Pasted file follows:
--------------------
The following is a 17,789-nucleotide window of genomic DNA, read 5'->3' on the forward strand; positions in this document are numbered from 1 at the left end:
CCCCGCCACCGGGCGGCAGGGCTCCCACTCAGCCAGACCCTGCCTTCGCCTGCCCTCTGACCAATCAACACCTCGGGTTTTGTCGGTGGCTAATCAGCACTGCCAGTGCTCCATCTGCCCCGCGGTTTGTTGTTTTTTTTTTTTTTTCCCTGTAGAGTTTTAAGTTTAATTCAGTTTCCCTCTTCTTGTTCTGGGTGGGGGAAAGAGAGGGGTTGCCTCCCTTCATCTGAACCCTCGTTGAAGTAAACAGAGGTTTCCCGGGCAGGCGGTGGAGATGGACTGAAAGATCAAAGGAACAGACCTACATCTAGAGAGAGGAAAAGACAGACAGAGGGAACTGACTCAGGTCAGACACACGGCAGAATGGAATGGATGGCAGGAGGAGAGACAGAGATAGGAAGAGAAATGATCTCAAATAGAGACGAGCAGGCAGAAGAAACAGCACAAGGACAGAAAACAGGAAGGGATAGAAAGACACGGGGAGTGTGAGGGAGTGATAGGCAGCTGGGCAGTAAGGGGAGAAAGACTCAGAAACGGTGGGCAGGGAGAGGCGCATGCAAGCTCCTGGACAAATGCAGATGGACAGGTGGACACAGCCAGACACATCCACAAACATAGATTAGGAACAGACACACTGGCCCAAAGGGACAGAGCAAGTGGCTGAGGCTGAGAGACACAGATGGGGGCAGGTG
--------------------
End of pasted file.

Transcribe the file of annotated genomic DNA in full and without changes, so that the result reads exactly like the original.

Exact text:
The following is a 17,789-nucleotide window of genomic DNA, read 5'->3' on the forward strand; positions in this document are numbered from 1 at the left end:
CCCCGCCACCGGGCGGCAGGGCTCCCACTCAGCCAGACCCTGCCTTCGCCTGCCCTCTGACCAATCAACACCTCGGGTTTTGTCGGTGGCTAATCAGCACTGCCAGTGCTCCATCTGCCCCGCGGTTTGTTGTTTTTTTTTTTTTTTCCCTGTAGAGTTTTAAGTTTAATTCAGTTTCCCTCTTCTTGTTCTGGGTGGGGGAAAGAGAGGGGTTGCCTCCCTTCATCTGAACCCTCGTTGAAGTAAACAGAGGTTTCCCGGGCAGGCGGTGGAGATGGACTGAAAGATCAAAGGAACAGACCTACATCTAGAGAGAGGAAAAGACAGACAGAGGGAACTGACTCAGGTCAGACACACGGCAGAATGGAATGGATGGCAGGAGGAGAGACAGAGATAGGAAGAGAAATGATCTCAAATAGAGACGAGCAGGCAGAAGAAACAGCACAAGGACAGAAAACAGGAAGGGATAGAAAGACACGGGGAGTGTGAGGGAGTGATAGGCAGCTGGGCAGTAAGGGGAGAAAGACTCAGAAACGGTGGGCAGGGAGAGGCGCATGCAAGCTCCTGGACAAATGCAGATGGACAGGTGGACACAGCCAGACACATCCACAAACATAGATTAGGAACAGACACACTGGCCCAAAGGGACAGAGCAAGTGGCTGAGGCTGAGAGACACAGATGGGGGCAGGTG